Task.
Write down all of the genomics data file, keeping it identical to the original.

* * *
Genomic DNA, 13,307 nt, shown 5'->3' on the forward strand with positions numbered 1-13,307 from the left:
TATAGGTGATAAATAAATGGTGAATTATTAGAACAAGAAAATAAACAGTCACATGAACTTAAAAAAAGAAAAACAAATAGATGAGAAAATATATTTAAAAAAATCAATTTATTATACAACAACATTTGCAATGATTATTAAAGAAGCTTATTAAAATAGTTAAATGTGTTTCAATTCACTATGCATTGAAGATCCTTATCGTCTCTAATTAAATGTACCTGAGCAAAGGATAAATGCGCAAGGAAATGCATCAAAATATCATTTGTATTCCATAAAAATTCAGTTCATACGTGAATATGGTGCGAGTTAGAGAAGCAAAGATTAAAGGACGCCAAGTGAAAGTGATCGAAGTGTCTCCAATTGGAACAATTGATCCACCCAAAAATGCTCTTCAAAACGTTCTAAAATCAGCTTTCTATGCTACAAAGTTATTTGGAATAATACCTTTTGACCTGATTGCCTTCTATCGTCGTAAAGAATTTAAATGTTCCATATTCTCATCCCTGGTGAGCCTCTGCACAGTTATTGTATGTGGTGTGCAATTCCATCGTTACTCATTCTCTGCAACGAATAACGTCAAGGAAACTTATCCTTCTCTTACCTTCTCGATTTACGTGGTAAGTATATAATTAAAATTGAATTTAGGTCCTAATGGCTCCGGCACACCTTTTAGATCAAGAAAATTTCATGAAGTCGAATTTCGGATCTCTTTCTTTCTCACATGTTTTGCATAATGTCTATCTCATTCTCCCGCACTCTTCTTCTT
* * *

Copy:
Genomic DNA, 13,307 nt, shown 5'->3' on the forward strand with positions numbered 1-13,307 from the left:
TATAGGTGATAAATAAATGGTGAATTATTAGAACAAGAAAATAAACAGTCACATGAACTTAAAAAAAGAAAAACAAATAGATGAGAAAATATATTTAAAAAAATCAATTTATTATACAACAACATTTGCAATGATTATTAAAGAAGCTTATTAAAATAGTTAAATGTGTTTCAATTCACTATGCATTGAAGATCCTTATCGTCTCTAATTAAATGTACCTGAGCAAAGGATAAATGCGCAAGGAAATGCATCAAAATATCATTTGTATTCCATAAAAATTCAGTTCATACGTGAATATGGTGCGAGTTAGAGAAGCAAAGATTAAAGGACGCCAAGTGAAAGTGATCGAAGTGTCTCCAATTGGAACAATTGATCCACCCAAAAATGCTCTTCAAAACGTTCTAAAATCAGCTTTCTATGCTACAAAGTTATTTGGAATAATACCTTTTGACCTGATTGCCTTCTATCGTCGTAAAGAATTTAAATGTTCCATATTCTCATCCCTGGTGAGCCTCTGCACAGTTATTGTATGTGGTGTGCAATTCCATCGTTACTCATTCTCTGCAACGAATAACGTCAAGGAAACTTATCCTTCTCTTACCTTCTCGATTTACGTGGTAAGTATATAATTAAAATTGAATTTAGGTCCTAATGGCTCCGGCACACCTTTTAGATCAAGAAAATTTCATGAAGTCGAATTTCGGATCTCTTTCTTTCTCACATGTTTTGCATAATGTCTATCTCATTCTCCCGCACTCTTCTTCTT